Prosperous News


Community Members Youth Selected For Place Matters Memphis Governing Body

Good news! We have reached a significant milestone in Place Matters: Memphis. Thanks to your feedback and collaboration, we are happy to announce the community members who comprise the governing body that will take this through phase 2.

Robert Armstrong served on the Design Committee and Race Equity Summer Committee. He recently completed the Code Collective training through CodeCrew to become a Junior Software Developer. Robert is passionate about breaking the school to prison pipeline.

Rosa Barber is originally from Jackson, MS. She moved to Memphis, TN to serve as Chief Operating Officer at Partnership to End AIDS Status because her goal was to help end stigma and disease in her community.

Brianna Brinson is a 9th grader at Power Center Academy where she plays basketball for the Lady Knights. In her spare time, Brianna is passionate about political organizing, often phone banking and canvassing to mobilize her community to push the vote!

Carrigan Burress is a Memphis native and currently lives in Whitehaven. She is deeply involved in the community through service and advocates for maternal health and health disparities among Black women. She is in her first year of nursing school and works to support herself.

Lisheena Clark is a young professional who works in youth development at the YMCA in the Shelby County Schools program. She is a graduate of Hamilton High and CBU. Lisheena wants to see system level changes that impact students at all levels.

Barbara Farmer-Tolbert has deep roots in Memphis and lives in Whitehaven. She is a pastor, veteran sexual assault and domestic violence detective (SC Sheriff's department), a DEI specialist, and served in Shelby County Schools. She is passionate about seeing change in criminal justice, healthcare access and mental health.

Aidan Farris is a freshman at White Station High School and is passionate about culture and the arts. He has a desire to see systems change to improve opportunities for youth in Memphis.

LaJOYce Harris is Co-founder of a Memphis charter school in Orange Mound, Arrow Academy of Excellence, and serves on multiple boards and collaboratives that include New IQ, SCS CCTE, Newest One, Epicenter, FISLL. She is passionate about system-level change to support education equity and community development for all Memphians.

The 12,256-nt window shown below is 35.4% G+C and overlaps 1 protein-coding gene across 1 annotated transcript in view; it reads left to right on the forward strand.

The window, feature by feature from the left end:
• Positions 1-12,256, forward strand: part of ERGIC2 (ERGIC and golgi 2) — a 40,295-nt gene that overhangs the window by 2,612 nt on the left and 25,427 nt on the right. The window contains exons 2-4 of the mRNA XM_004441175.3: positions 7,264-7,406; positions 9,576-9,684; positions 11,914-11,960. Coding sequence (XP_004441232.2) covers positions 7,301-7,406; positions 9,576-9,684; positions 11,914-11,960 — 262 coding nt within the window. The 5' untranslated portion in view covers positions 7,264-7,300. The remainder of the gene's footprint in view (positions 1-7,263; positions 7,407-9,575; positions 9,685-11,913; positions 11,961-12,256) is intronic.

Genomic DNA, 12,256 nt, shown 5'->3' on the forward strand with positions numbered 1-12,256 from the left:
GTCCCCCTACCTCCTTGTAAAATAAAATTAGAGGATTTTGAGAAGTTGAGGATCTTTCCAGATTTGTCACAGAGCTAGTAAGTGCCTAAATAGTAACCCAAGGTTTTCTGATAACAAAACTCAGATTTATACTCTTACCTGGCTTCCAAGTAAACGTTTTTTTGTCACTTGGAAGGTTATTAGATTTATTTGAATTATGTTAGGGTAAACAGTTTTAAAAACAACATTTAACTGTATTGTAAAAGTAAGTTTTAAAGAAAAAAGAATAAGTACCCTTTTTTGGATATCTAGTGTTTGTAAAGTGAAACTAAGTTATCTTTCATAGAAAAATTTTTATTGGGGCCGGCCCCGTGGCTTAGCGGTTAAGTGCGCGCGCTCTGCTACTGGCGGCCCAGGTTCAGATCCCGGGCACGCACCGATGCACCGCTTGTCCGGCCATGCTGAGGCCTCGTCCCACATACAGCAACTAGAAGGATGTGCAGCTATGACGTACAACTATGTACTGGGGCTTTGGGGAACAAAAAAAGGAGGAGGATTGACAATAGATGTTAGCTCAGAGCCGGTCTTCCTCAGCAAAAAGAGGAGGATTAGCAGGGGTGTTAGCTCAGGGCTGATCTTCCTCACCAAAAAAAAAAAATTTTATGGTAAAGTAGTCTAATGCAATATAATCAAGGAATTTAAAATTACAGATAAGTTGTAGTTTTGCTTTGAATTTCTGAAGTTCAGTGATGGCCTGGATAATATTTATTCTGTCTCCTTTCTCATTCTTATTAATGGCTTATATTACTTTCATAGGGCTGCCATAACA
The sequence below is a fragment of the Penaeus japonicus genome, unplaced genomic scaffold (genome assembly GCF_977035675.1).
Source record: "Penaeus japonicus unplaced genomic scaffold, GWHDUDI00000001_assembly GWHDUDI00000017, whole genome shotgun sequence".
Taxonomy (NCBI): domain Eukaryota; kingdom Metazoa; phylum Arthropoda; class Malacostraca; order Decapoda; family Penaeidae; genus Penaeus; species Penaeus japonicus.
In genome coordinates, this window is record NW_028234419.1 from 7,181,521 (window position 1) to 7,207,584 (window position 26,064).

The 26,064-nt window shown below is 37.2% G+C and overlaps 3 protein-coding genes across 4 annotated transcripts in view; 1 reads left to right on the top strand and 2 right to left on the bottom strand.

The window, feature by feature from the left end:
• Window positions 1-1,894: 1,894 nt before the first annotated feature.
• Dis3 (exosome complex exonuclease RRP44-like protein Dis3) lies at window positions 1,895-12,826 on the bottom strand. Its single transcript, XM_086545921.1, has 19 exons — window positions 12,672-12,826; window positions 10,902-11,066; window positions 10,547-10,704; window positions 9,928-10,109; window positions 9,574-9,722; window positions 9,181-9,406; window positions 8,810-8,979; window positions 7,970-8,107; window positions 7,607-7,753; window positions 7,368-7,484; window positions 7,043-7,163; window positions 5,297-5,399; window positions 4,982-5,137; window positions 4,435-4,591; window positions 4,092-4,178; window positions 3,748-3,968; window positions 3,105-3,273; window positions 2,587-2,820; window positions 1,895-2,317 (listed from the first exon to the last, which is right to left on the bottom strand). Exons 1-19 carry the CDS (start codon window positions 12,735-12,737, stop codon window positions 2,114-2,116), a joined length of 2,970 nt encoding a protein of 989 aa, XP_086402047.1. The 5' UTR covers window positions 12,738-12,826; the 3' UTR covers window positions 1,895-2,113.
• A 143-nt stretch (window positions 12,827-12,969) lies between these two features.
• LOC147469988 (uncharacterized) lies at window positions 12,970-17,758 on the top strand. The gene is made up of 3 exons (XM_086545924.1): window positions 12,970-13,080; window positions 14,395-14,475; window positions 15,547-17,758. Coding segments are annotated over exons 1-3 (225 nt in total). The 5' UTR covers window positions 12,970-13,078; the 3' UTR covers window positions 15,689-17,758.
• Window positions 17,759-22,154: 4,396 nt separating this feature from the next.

Ephie Johnson served as a Summer Governance Committee member. She is the President and CEO of Neighborhood Christian Centers and sits on numerous local and national boards. Ephie is a graduate of Treadwell High School and the University of Memphis. Ephie has a passion to serve Memphians and provide services that enable them to thrive and improve their quality of life for all generations.

Teresena Medlock served on the Summer Governance Committee for Place Matters: Memphis. She is the Director of Special Education at Memphis Lift Parent Institute and a native Memphian. Teresena is passionate about engaging the community as leaders to ensure education equity and economic advancement for Memphians.

Jevonte Porter is 25 years old and father of 2 young children. He was raised in Orange Mound and graduated from Melrose High. Jevonte currently serves as the Regional Corporate Relations Manager for Youth Villages and dedicates his spare time to mentoring students from his alma mater. Jevonte is passionate about system level changes to allow youth throughout Memphis to have equal access to opportunities to ensure they succeed.

Malcolm Rawls is a Native Memphian and played football for University of Memphis. He is the Chief Operations Officer at Peer Power Foundation. Malcolm is passionate about increasing opportunity for youth and mentoring. He serves on multiple boards and coaches a youth football team in Binghampton.

Randy Truong served on the Race Equity & Community Engagement Summer Committee. He is a second-year professional studies student at The University of Memphis and constantly learning ways to improve quality of life on campus and within his community in the Medical District.  He believes that civic engagement is crucial for developing as a person and building relationships with others. His end goal on campus is to erase that gap of knowledge between first-generation students and non first-generation students.

Ximena Villa served on the Design Committee and Race Equity Summer Committee. A sophomore at White Station High School, she immigrated with her family five years ago and is passionate about racial and cultural equity and prioritizing youth as community leaders.  

Cheers and a round of applause for this fantastic group of community members! We are looking forward to supporting you.